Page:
Counsel Of Alleged Rushdie Attacker Worried About Fair Trial Chances

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MAYVILLE, NY (WNY News Now) – Legal counsel for the man accused of trying to murder Salman Rushdie are worried at the worldwide media coverage of the attack will impact his client’s ability to receive a fair trial in Chautauqua County.

The lawyer for 24-year-old Hadi Matar stressed that to reporters after his client was formally indicated by a Chautauqua County Grand Jury on second-degree attempted murder and second-degree assault, both felonies, during a court appearance on Thursday afternoon.

Prosecutors stood strong in their request to deny bail, citing that the New Jersey resident has no other connection to the area, and that, bail itself could be funded by outside entries; acknowledging the decades old $3 million dollar bounty on Rushdie.

An effort by Matar’s lawyer, Chautauqua County Public Defender Ned Barone, seeking bond failed and Matar will continue to be held within the Sheriff’s Custody.

However, Barone was successful in asking Judge David Foley to consider a gag order in order to preserve the right to a fair trial. While Foley denied a gag order specifically, he did tell lawyers involved to not give interviews past today.

“We don’t want to taint any prospective juror more than it has already been done in this county,” said Barone. “The more things are leaked, the more things are spread out there, is going to influence the jurors in this county, and the opinions they are forming.”

The public defender said “several hundred phone calls” have been placed to Matar while in custody. One of the calls ultimately went though, with the accused speaking to the New York Post, in which, Matar talked about disliking Rushdie and praised Iran’s late supreme leader.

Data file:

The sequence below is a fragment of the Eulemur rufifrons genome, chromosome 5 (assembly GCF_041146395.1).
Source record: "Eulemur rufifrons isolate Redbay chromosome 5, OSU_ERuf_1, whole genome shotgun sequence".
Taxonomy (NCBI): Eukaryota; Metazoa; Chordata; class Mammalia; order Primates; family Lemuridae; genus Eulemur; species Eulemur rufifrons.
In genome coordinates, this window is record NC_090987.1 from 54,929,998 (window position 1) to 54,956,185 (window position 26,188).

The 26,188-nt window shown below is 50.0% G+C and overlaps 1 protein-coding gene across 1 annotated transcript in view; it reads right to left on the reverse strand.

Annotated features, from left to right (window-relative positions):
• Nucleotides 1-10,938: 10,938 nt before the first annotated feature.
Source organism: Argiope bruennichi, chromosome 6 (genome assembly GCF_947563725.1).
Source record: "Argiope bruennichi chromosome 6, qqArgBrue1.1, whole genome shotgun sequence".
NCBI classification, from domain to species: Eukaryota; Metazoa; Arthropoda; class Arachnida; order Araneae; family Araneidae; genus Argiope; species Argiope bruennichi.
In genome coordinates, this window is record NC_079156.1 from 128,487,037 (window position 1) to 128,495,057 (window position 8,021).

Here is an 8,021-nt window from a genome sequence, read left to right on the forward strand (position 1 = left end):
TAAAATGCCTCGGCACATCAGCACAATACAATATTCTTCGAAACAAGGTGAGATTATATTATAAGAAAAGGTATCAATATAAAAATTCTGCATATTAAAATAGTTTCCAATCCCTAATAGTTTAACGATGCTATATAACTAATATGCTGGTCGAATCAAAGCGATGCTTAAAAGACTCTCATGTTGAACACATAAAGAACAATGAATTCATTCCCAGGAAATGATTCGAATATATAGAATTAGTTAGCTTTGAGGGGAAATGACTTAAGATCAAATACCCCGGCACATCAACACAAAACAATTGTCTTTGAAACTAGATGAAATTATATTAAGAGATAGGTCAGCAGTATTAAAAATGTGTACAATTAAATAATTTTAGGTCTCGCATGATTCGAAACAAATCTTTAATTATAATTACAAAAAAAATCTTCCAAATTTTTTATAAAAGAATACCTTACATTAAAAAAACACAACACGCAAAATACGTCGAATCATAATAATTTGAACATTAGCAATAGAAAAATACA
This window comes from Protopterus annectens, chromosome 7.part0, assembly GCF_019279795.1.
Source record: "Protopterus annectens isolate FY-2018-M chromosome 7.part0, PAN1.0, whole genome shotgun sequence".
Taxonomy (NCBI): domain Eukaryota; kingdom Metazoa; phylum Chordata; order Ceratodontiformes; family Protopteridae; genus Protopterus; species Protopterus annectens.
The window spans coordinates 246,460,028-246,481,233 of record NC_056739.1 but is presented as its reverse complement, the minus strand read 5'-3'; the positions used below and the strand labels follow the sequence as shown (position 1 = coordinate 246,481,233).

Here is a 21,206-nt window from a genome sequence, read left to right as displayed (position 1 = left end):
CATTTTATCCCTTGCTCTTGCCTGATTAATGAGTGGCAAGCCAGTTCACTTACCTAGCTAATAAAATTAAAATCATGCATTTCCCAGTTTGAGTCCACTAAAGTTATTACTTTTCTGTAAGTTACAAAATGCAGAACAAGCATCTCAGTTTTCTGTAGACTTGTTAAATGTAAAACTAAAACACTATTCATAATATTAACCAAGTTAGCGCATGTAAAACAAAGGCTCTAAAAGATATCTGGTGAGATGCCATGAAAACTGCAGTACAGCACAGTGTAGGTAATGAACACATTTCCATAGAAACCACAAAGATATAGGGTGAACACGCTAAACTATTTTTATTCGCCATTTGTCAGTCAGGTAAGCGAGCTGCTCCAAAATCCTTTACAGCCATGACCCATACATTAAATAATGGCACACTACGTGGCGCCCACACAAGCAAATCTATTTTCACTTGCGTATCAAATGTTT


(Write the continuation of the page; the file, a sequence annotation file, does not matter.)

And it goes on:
“It’s never in a defendant’s interest to go public, clearly that individual might have an agenda, I felt,” said DA Jason Schmidt. “Certainly, that’s not a statement being made to law enforcement, so that’s something I can use.”

DA Schmidt called the attack “preplanned.” He also addressed the possibility of labeling this a hate crime.

“The way the hate crime statue works in New York State, it serves as an enhancement device so that, let’s say, a B level felony can go up a step, but we are looking at that,” said Schmidt. “We chose not to indict it for reasons, that it is important to us, to go where the facts meet the law.”

The next step for both the DA and Public Defender, is to review the evidence.

“We’re moving along as we should, the indictment has been handed up, we’ve appeared, so now let’s get into it, let’s get the discovery going, let’s start looking at things, and we’ll go from there,” said Barone.

Judge Foley also issued a temporary order of protection for Matar to stay away from both Salman Rushdie and Henry Reese, cofounder of Pittsburgh’s City of Asylum, who suffered a gash to his forehead, bruising and other minor injuries while on stage.

Matar’s next court appearance will be September 7 at 9 a.m. for an evidence discovery conference.


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